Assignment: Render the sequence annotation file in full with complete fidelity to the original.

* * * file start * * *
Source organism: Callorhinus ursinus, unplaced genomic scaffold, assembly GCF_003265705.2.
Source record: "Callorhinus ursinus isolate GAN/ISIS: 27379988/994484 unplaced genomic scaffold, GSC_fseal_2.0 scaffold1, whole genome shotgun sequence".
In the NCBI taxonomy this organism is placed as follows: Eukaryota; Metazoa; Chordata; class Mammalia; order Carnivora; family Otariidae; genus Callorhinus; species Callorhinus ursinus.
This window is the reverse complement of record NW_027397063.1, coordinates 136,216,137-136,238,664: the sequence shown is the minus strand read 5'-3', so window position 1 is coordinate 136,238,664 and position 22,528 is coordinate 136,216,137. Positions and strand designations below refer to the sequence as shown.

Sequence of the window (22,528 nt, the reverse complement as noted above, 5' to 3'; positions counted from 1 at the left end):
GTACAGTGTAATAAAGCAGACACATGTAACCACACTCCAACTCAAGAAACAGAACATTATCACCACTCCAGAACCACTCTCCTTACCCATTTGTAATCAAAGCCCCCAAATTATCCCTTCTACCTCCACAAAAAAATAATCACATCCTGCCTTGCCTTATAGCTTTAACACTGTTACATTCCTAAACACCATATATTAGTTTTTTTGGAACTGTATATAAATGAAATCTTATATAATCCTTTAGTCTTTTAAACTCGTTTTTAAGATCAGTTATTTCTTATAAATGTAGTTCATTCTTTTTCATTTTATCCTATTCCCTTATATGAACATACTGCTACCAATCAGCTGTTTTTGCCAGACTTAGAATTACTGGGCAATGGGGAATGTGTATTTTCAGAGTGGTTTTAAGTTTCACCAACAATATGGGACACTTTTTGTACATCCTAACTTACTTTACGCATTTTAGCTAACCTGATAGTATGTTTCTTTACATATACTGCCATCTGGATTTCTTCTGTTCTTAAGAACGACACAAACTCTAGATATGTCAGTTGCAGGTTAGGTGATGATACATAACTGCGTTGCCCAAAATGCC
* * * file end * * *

Source organism: Callorhinus ursinus, unplaced genomic scaffold, assembly GCF_003265705.2.
Source record: "Callorhinus ursinus isolate GAN/ISIS: 27379988/994484 unplaced genomic scaffold, GSC_fseal_2.0 scaffold1, whole genome shotgun sequence".
In the NCBI taxonomy this organism is placed as follows: Eukaryota; Metazoa; Chordata; class Mammalia; order Carnivora; family Otariidae; genus Callorhinus; species Callorhinus ursinus.
This window is the reverse complement of record NW_027397063.1, coordinates 136,216,137-136,238,664: the sequence shown is the minus strand read 5'-3', so window position 1 is coordinate 136,238,664 and position 22,528 is coordinate 136,216,137. Positions and strand designations below refer to the sequence as shown.

Sequence of the window (22,528 nt, the reverse complement as noted above, 5' to 3'; positions counted from 1 at the left end):
GTACAGTGTAATAAAGCAGACACATGTAACCACACTCCAACTCAAGAAACAGAACATTATCACCACTCCAGAACCACTCTCCTTACCCATTTGTAATCAAAGCCCCCAAATTATCCCTTCTACCTCCACAAAAAAATAATCACATCCTGCCTTGCCTTATAGCTTTAACACTGTTACATTCCTAAACACCATATATTAGTTTTTTTGGAACTGTATATAAATGAAATCTTATATAATCCTTTAGTCTTTTAAACTCGTTTTTAAGATCAGTTATTTCTTATAAATGTAGTTCATTCTTTTTCATTTTATCCTATTCCCTTATATGAACATACTGCTACCAATCAGCTGTTTTTGCCAGACTTAGAATTACTGGGCAATGGGGAATGTGTATTTTCAGAGTGGTTTTAAGTTTCACCAACAATATGGGACACTTTTTGTACATCCTAACTTACTTTACGCATTTTAGCTAACCTGATAGTATGTTTCTTTACATATACTGCCATCTGGATTTCTTCTGTTCTTAAGAACGACACAAACTCTAGATATGTCAGTTGCAGGTTAGGTGATGATACATAACTGCGTTGCCCAAAATGCC